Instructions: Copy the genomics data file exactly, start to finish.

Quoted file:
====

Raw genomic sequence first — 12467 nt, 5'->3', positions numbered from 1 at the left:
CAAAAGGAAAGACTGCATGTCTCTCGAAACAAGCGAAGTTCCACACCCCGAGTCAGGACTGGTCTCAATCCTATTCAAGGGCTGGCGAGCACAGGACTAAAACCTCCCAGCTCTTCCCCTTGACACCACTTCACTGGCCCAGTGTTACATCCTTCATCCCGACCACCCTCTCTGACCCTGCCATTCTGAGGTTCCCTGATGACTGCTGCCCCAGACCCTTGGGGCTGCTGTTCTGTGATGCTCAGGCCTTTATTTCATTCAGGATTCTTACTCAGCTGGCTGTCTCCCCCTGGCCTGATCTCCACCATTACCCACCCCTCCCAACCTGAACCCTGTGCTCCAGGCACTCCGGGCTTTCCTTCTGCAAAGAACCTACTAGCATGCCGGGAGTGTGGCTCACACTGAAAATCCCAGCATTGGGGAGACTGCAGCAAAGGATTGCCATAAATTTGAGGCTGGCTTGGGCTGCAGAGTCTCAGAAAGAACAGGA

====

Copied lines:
Raw genomic sequence first — 12467 nt, 5'->3', positions numbered from 1 at the left:
CAAAAGGAAAGACTGCATGTCTCTCGAAACAAGCGAAGTTCCACACCCCGAGTCAGGACTGGTCTCAATCCTATTCAAGGGCTGGCGAGCACAGGACTAAAACCTCCCAGCTCTTCCCCTTGACACCACTTCACTGGCCCAGTGTTACATCCTTCATCCCGACCACCCTCTCTGACCCTGCCATTCTGAGGTTCCCTGATGACTGCTGCCCCAGACCCTTGGGGCTGCTGTTCTGTGATGCTCAGGCCTTTATTTCATTCAGGATTCTTACTCAGCTGGCTGTCTCCCCCTGGCCTGATCTCCACCATTACCCACCCCTCCCAACCTGAACCCTGTGCTCCAGGCACTCCGGGCTTTCCTTCTGCAAAGAACCTACTAGCATGCCGGGAGTGTGGCTCACACTGAAAATCCCAGCATTGGGGAGACTGCAGCAAAGGATTGCCATAAATTTGAGGCTGGCTTGGGCTGCAGAGTCTCAGAAAGAACAGGA